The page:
Posted on: 13th May 2019
“For if you forgive others their sin against you, your heavenly Father will also forgive you. But if you do not forgive others their sins, your Father will not forgive your sins.”
As a parent, I sometimes feel I should know more than I do, especially after having three children and the oldest being fourteen. But I don’t. Here is my top mistake – I ask my children what they think, when actually I know their choice is going to be wrong, or unattainable. For example, “What would you like for tea?” should have been, “Beans on toast or soup?” You know full well that when asked what they wanted, those two options were not top of the list.
Looking back at the children of Israel’s choice in Deuteronomy 30:15, I should have learned how to set a question. “See, I set before you today life and prosperity, death and destruction.” Really! Was that an actual choice? What would you choose? Have a look at the rest of the story to find out about the choice they made.
Fast forward to the new testament, the Lord’s prayer. Jesus asks us the question “Will you forgive others?”.
I can think of lots of examples of situations that seem to be unforgiveable. This is especially true when the person who has done the wrong shows no remorse or isn’t feeling sorry for their actions. How can you forgive someone who is not sorry? How could the people of Rwanda forgive their neighbours who killed their loved ones, just because they were form a different ethnic group?
But Jesus’ question about forgiveness didn’t really have a choice. Your forgiveness by God is directly affected by your willingness to forgive others. The consequences of not forgiving are not worth considering, but the blessing of forgiving others and being forgiven by God, makes forgiveness the only option.
My challenge this week is that you will find the ability and courage to deal with any forgiveness you may need in your life. If this is too difficult for you to face alone, find someone you trust and talk about it with them. It may be that you are the one wronged, or you may be the one who needs to say sorry.
Posted on: 22nd May 2017
“This is how my heavenly Father will treat each of you unless you forgive your brother or sister from your heart.”
Matthew 18 v 35
(The Parable of the Unmerciful Servant)
“Therefore, the kingdom of heaven is like a king who wanted to settle accounts with his servants. As he began the settlement, a man who owed him ten thousand bags of gold was brought to him. Since he was not able to pay, the master ordered that he, his wife, his children, and all that he had be sold to repay the debt. “At this the servant fell on his knees before him. ‘Be patient with me,’ he begged, ‘and I will pay back everything.’ The servant’s master took pity on him, cancelled the debt and let him go. “But when that servant went out, he found one of his fellow servants who owed him a hundred silver coins. He grabbed him and began to choke him. ‘Pay back what you owe me!’ he demanded. “His fellow servant fell to his knees and begged him, ‘Be patient with me, and I will pay it back.’ “But he refused. Instead, he went off and had the man thrown into prison until he could pay the debt. When the other servants saw what had happened, they were outraged, went, and told their master everything that had happened. “Then the master called the servant in. ‘You wicked servant,’ he said, ‘I cancelled all that debt of yours because you begged me to. Shouldn’t you have had mercy on your fellow servant just as I had on you?’ In anger, his master handed him over to the jailers to be tortured, until he should pay back all he owed. “This is how my heavenly Father will treat each of you unless you forgive your brother or sister from your heart.”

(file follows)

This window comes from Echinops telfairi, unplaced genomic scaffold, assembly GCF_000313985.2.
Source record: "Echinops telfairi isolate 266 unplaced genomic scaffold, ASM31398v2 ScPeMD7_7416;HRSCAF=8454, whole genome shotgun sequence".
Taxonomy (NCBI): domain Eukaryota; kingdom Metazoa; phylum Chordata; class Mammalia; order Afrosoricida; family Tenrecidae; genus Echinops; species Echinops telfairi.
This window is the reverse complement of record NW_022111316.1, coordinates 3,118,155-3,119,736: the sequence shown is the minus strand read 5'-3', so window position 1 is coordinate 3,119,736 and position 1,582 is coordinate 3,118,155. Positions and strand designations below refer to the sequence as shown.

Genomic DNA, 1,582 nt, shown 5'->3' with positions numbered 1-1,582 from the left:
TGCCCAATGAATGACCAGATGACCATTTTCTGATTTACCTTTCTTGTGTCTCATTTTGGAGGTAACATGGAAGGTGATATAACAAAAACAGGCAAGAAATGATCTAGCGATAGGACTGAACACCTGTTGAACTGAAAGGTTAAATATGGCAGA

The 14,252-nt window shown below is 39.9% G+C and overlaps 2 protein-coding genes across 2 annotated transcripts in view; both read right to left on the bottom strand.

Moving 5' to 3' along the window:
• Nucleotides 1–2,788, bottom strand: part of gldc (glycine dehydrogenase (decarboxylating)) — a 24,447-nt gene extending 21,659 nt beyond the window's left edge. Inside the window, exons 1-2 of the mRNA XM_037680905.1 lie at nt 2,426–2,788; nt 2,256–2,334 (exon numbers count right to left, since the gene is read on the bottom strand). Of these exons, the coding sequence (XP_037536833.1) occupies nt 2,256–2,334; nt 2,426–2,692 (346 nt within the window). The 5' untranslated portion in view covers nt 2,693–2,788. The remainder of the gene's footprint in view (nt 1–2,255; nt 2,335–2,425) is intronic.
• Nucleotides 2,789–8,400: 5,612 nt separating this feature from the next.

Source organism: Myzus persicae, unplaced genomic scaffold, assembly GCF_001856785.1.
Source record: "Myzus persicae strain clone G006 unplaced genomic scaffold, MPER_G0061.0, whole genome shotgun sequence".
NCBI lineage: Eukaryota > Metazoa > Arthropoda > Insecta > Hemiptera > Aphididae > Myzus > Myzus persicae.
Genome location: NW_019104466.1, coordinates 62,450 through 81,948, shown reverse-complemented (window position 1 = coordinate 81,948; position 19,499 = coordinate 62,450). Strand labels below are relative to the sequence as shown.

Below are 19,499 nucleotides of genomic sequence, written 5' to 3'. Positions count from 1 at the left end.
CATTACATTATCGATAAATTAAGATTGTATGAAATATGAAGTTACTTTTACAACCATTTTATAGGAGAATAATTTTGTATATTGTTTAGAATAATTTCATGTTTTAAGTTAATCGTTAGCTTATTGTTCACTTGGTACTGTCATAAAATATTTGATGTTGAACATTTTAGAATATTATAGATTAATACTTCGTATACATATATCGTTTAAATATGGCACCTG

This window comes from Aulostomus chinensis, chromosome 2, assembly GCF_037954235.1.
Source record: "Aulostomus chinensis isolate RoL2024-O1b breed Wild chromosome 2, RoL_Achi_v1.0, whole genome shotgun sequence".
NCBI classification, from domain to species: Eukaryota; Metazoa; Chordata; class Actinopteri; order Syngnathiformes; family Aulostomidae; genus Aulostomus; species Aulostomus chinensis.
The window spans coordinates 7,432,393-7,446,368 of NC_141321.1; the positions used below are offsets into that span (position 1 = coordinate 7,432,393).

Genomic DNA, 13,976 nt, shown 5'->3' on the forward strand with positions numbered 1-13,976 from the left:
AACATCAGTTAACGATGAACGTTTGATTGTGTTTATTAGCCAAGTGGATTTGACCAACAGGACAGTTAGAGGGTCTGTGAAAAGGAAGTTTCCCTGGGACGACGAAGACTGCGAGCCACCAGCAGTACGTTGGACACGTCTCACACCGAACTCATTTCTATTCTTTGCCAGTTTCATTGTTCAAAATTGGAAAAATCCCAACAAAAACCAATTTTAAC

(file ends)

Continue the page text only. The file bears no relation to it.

Have you ever held a grudge? Alternatively, maybe you have had a grudge held against you and more over you have let it affect you and how you communicate with that person? Maybe you have seen a grudge in effect, as someone disagrees with a brilliant idea just because of the person who said it.
Grudges are often held when one person feels like someone else owes them something. Maybe they do owe them something like the story above and yet they keep that thought as a hold over the other person. Yet, the bible tells us to forgive.
Forgiving is giving up your right to hate or hurt the person who hurt you. It is about letting go of the stronghold or grudge over an area of your life, not allowing it to control how you see someone else or how you judge what they do.
This week as we think about forgiveness, remember what this story teaches us, that we are forgiven by our heavenly father, that we should forgive as we hope others will forgive us and that we shouldn’t keep hold of the grudges that control how we see others around us.